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New Research Analysis Indicates Value of Massage Therapy for Surgical Pain
Based on the evidence, massage therapy can be effective for reducing pain intensity/severity and anxiety in patients undergoing surgical procedures.
This is the conclusion of a collaborative meta-analysis of research on massage therapy for pain conducted by Samueli Institute and commissioned by the Massage Therapy Foundation, with support from the American Massage Therapy Association. This review and analysis is published in the September issue of the journal Pain Medicine.
The study concludes that patients should consider massage therapy as a therapeutic option to help manage their pain and anxiety from surgical procedures.
Surgical-related Pain Management
Pain management is a critical and challenging issue for patients who are either about to undergo or recovering from surgical or operative procedures. If postoperative pain is effectively managed at the acute stage or during immediate postsurgical periods, patients are often able to recover uneventfully and return to their normal daily activities1.
However, a significant number of patients transition into chronic post-surgery pain (CPSP)1,2 or persistent postsurgical pain3, defined as pain lasting longer than 2 to 3 months after surgery2,4. One study assessing the cause of chronic pain reported that 22.5% of chronic pain was attributed to surgery5. Such pain places significant psychosocial and economic burdens on patients and represents a major public health problem3,6.
Surgery-related pain is also closely associated with various functional outcomes, including sleep, mood, quality of life, and sleep disturbances7. And, patients who are about to undergo surgery commonly experience fear and anxiety, which complicate pre- and post-surgical pain management4,8 and increases the likelihood of developing subsequent CPSP4.
As pain becomes chronic, anxiety and fear intensify and avoidance behaviors become more frequent, interfering with daily activities and negatively affecting the patients’ emotional wellbeing and quality of life.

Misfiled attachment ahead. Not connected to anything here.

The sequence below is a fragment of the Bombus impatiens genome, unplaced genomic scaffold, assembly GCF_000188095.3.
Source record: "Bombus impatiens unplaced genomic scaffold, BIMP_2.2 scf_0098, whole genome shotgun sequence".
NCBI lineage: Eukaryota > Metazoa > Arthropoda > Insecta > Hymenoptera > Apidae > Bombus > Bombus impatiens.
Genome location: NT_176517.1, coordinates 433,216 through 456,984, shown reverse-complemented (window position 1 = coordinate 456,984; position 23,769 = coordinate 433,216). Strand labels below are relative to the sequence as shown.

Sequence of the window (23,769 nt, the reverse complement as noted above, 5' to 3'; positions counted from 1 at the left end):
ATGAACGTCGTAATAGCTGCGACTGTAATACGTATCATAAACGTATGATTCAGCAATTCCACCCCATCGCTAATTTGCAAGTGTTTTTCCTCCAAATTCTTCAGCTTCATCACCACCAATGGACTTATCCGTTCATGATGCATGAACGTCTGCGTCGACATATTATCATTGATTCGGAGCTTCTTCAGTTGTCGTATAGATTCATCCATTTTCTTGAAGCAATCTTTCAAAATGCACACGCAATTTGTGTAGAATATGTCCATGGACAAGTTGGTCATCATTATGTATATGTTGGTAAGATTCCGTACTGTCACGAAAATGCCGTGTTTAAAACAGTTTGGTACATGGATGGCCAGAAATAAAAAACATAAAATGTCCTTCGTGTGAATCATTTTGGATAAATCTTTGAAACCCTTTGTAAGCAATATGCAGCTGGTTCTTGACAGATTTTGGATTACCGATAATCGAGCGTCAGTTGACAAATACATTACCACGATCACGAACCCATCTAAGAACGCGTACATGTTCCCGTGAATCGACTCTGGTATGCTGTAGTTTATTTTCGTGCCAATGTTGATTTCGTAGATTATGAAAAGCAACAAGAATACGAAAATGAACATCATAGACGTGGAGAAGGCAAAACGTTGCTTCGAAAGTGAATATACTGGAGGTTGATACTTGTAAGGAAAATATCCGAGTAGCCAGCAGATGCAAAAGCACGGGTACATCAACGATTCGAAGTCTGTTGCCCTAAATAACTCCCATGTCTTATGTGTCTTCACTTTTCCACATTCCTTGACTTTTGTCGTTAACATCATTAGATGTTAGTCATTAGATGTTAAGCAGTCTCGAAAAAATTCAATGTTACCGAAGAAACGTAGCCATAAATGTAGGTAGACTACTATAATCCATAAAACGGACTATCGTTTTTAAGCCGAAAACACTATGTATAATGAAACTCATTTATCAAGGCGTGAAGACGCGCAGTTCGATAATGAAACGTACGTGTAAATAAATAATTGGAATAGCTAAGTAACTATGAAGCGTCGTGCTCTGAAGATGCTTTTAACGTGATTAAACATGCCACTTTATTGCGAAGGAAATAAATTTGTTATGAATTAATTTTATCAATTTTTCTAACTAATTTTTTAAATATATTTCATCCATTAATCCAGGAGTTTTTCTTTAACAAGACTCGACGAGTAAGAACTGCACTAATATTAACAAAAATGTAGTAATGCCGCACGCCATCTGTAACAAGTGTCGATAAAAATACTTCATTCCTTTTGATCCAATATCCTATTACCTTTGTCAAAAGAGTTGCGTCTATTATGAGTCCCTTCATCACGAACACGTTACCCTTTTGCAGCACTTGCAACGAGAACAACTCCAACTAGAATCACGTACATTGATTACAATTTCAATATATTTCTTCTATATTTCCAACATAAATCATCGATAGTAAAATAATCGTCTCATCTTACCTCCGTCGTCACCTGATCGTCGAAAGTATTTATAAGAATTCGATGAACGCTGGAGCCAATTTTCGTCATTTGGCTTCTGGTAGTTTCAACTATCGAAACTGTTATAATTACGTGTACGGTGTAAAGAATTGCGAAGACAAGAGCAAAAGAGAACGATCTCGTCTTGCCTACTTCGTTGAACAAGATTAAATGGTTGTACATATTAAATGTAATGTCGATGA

Related: Massage Therapy for Post-operative Pain | 2.5 Credit Hours
About the Study
This systematic review and meta-analysis is the first to rigorously assess the quality of massage therapy research and evidence for its efficacy and effectiveness in treating pain, function-related and health-related quality of life outcomes for people with various types of surgical pain and anxiety.
Read the other massage and pain studies in this series:
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2 Peng Z, Li H, Zhang C, et al. A retrospective study of chronic post-surgical pain following thoracic surgery: Prevalence, risk factors, incidence of neuropathic component, and impact on qualify of life. PloS One 2014;9 (2):e90014. doi:10.1371/journal.pone.0090014.
3 Sieberg CB, Simons LE, Edelstein MR, et al. Pain prevalence and trajectories following pediatric spinal fusion surgery. J Pain 2013;14 (12):1694–702.
4 Clarke H, Woodhouse LJ, Kennedy D, Stratford P, Katz J. Strategies aimed at preventing chronic postsurgical pain: Comprehensive perioperative pain management after total joint replacement surgery. Physiother Can 2011;63(3):289–304.
5 Crombie IK, Davies HT, Macrae WA. Cut and thrust: Antecedent surgery and trauma among patients attending a chronic pain clinic. Pain 1998;76 (1–2):167–71.
6 Jamison R, Edwards R. Integrating pain management in clinical practice. J Clin Psychol Med Settings 2012;19 (1):49–64.
7 Finan P, Goodin B, Smith M. The association of sleep and pain: An update and a path forward. J Pain 2013;14 (12):1539–52.
8 Adams R, White B, Beckett C. The effects of massage therapy on pain management in the acute care setting. Int J Ther Massage Bodywork 2010;3(1):4–11.5